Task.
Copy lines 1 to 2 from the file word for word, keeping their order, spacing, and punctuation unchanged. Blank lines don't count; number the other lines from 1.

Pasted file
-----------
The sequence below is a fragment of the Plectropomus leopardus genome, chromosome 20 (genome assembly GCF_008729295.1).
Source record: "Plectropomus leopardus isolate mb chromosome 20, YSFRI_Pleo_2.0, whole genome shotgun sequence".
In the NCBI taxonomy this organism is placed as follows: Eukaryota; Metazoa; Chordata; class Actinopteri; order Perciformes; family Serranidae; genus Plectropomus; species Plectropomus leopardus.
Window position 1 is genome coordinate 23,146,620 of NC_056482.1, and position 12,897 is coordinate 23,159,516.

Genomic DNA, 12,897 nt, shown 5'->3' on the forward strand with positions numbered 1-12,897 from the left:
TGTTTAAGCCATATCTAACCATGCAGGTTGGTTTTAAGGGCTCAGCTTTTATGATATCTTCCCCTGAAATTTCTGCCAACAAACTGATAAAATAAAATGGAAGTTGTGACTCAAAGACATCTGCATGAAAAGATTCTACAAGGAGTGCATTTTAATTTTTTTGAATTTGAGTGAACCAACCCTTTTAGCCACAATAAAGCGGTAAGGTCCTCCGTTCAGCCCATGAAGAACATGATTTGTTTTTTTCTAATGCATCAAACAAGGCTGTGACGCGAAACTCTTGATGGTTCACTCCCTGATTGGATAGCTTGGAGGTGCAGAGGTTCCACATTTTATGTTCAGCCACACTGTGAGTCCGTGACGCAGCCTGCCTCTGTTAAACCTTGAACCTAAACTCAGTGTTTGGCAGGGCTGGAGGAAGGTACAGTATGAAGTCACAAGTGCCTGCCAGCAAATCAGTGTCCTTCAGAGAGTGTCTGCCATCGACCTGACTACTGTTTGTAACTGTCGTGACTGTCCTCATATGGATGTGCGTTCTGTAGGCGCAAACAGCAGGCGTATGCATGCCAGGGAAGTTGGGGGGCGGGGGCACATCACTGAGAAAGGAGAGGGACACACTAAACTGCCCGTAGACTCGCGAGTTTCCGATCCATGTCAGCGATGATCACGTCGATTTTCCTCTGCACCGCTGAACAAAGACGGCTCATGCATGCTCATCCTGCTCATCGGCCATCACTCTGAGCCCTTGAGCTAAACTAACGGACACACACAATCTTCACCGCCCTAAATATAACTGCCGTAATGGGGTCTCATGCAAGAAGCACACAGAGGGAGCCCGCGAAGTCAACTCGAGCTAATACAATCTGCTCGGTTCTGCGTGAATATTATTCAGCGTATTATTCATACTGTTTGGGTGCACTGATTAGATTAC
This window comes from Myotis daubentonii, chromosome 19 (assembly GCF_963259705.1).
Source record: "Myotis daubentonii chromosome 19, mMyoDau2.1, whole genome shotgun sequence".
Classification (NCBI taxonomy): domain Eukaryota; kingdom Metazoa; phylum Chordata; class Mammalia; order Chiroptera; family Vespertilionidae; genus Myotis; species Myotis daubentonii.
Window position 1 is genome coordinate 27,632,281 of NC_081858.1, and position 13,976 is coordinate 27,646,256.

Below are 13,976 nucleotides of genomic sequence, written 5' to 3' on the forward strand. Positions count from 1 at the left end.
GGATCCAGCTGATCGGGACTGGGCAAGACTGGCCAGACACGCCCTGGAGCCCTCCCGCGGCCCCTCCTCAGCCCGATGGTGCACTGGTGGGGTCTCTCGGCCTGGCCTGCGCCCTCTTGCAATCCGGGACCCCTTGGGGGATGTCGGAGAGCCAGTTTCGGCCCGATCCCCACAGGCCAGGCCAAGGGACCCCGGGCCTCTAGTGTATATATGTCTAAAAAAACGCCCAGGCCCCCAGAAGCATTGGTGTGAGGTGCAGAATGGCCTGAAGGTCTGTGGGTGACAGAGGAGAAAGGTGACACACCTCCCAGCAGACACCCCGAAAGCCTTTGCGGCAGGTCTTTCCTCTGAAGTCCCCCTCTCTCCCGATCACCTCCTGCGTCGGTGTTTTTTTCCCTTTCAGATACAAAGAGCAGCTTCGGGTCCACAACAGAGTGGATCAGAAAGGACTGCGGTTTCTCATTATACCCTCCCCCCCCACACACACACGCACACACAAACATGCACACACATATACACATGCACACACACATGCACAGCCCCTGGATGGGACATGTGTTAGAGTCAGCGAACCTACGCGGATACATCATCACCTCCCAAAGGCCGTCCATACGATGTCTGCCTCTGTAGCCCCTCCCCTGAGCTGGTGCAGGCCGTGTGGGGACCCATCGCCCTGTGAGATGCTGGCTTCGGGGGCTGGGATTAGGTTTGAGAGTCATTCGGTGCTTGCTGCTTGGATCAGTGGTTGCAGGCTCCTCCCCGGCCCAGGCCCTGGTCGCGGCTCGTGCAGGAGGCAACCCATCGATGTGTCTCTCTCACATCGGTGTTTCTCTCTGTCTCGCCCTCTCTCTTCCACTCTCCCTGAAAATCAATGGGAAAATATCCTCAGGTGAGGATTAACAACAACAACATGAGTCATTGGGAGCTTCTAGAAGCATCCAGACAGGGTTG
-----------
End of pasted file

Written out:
The sequence below is a fragment of the Plectropomus leopardus genome, chromosome 20 (genome assembly GCF_008729295.1).
Source record: "Plectropomus leopardus isolate mb chromosome 20, YSFRI_Pleo_2.0, whole genome shotgun sequence".